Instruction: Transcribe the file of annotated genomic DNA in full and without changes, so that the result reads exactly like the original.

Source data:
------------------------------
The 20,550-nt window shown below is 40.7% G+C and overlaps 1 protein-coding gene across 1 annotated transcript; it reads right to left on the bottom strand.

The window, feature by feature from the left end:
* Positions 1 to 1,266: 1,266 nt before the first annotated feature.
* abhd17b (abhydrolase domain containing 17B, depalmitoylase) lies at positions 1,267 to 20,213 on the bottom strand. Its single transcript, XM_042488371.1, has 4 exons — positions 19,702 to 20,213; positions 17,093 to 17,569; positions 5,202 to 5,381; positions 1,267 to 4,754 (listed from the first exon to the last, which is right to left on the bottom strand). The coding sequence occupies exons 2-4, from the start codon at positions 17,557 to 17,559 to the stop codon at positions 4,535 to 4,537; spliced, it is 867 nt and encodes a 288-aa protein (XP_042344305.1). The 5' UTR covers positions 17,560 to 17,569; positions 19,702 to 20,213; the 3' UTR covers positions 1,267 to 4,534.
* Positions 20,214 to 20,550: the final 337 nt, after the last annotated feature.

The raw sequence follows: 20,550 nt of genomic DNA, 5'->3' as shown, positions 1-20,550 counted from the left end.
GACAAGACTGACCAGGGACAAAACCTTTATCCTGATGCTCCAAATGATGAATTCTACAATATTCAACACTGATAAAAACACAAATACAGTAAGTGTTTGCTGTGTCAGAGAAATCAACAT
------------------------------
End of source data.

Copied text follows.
The 20,550-nt window shown below is 40.7% G+C and overlaps 1 protein-coding gene across 1 annotated transcript; it reads right to left on the bottom strand.

The window, feature by feature from the left end:
* Positions 1 to 1,266: 1,266 nt before the first annotated feature.
* abhd17b (abhydrolase domain containing 17B, depalmitoylase) lies at positions 1,267 to 20,213 on the bottom strand. Its single transcript, XM_042488371.1, has 4 exons — positions 19,702 to 20,213; positions 17,093 to 17,569; positions 5,202 to 5,381; positions 1,267 to 4,754 (listed from the first exon to the last, which is right to left on the bottom strand). The coding sequence occupies exons 2-4, from the start codon at positions 17,557 to 17,559 to the stop codon at positions 4,535 to 4,537; spliced, it is 867 nt and encodes a 288-aa protein (XP_042344305.1). The 5' UTR covers positions 17,560 to 17,569; positions 19,702 to 20,213; the 3' UTR covers positions 1,267 to 4,534.
* Positions 20,214 to 20,550: the final 337 nt, after the last annotated feature.

The raw sequence follows: 20,550 nt of genomic DNA, 5'->3' as shown, positions 1-20,550 counted from the left end.
GACAAGACTGACCAGGGACAAAACCTTTATCCTGATGCTCCAAATGATGAATTCTACAATATTCAACACTGATAAAAACACAAATACAGTAAGTGTTTGCTGTGTCAGAGAAATCAACAT